Publication Date

October 1, 2007

Perspectives Section


Editor's Note: The purpose of this column, which is published in Perspectivesas space permits, is to recognize and honor the accomplishments of AHA members. Submissions are welcome; entries will be published in alphabetical order. To submit an entry, e-mail or write to David Darlington, Associate Editor, Perspectives, AHA, 400 A Street, SE, Washington, DC 20003-3889.

Larry Bland, editor of the papers of George C. Marshall and managing editor of The Journal of Military History, was awarded the Victor Gondos Memorial Service Award from the Society for Military History for his long, distinguished, and particularly outstanding service to the society.

John Grenier has won one of the Society for Military History’s Distinguished Book Awards, given to recognize the best book-length publications in English on military history, whether monograph, bibliography, guide, or other project copyrighted in the previous three calendar years. His entry, The First Way of War: American War Making on the Frontier, 1607–1814 (Cambridge Univ. Press, 2005), won for United States history.

James McPherson (Princeton Univ.) was awarded the 2007 Samuel Eliot Morison Prize from the Society for Military History, which recognizes not any one specific achievement, but a body of contributions in the field of military history, extending over time and reflecting a spectrum of scholarly activity contributing significantly to the field.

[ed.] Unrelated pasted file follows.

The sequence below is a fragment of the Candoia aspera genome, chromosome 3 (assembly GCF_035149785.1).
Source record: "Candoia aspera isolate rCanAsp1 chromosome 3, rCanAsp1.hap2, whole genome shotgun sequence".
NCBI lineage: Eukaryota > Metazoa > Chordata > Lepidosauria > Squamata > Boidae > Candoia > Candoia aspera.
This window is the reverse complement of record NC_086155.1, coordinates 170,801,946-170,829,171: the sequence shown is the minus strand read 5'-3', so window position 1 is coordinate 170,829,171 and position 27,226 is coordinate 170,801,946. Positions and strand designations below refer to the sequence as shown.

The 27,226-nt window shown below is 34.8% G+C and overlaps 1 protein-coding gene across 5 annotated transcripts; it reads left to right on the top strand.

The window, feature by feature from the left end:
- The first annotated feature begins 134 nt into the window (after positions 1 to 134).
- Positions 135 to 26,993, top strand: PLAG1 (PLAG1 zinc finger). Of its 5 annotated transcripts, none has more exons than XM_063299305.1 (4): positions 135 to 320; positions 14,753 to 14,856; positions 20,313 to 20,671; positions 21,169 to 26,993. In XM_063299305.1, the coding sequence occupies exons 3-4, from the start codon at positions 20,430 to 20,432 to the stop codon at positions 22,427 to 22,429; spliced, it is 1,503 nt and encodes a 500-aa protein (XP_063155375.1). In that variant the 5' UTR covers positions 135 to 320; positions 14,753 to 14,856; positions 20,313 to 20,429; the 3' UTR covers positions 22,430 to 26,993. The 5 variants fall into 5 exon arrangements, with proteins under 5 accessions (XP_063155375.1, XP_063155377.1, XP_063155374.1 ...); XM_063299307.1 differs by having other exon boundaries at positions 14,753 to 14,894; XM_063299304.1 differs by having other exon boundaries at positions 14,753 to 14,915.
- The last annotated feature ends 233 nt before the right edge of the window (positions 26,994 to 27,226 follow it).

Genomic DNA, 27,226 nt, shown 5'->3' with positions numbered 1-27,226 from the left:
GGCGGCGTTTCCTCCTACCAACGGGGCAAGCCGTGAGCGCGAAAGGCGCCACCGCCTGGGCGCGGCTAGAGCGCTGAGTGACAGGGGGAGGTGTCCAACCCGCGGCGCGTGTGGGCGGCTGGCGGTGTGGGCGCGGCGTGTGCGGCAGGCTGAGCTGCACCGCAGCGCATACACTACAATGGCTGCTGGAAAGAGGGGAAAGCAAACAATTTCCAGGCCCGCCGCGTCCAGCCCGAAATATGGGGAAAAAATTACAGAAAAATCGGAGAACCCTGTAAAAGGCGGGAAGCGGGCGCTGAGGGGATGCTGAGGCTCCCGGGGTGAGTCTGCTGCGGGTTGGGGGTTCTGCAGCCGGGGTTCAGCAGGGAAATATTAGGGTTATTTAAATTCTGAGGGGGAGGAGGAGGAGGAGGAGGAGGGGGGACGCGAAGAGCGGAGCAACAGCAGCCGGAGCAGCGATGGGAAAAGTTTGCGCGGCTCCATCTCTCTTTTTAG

Charles O'Brien (Western Illinois Univ., emeritus) published, in fall 2006, Fatal Carnival (Severn House), a historical mystery novel set in 1788 Nice and the fifth in a series that began with Mute Witness (2001). In May 2007, he published Cruel Choices (Severn House), a historical mystery novel set in various Parisian sites in 1788, the sixth in the series. Subtopics include the Enlightenment, prostitution, and mental health reforms.

Jason Scott Smith (Univ. of New Mexico) was honored with the American Public Works Association (APWA) Abel Wolman Award. Established in 1987, the Abel Wolman Award is presented annually to recognize the best new book published in the field of public works history. The award provides encouragement and recognition to historians whose research and publications contribute generously to the body of public works history. Smith was selected for the award by a committee of public works professionals and scholars. Smith’s award-winning book, Building New Deal Liberalism: The Political Economy of Public Works, 1933–56 (Cambridge Univ. Press, 2006), covers the rich history of New Deal public policy regarding construction of public works projects. According to Smith, the book deals with a side of the New Deal often neglected by historians. He hopes his publications will raise awareness about how the authority of the federal government can be used to transform the nation’s landscape, economy and politics. The APWA selection committee found Smith’s book notable both for its ambition and scope, and for the depth and quality of the historical research underlying its conclusions. According to the committee, Smith has made a major contribution not just to public works history but to the broader history of the United States during the 20th century.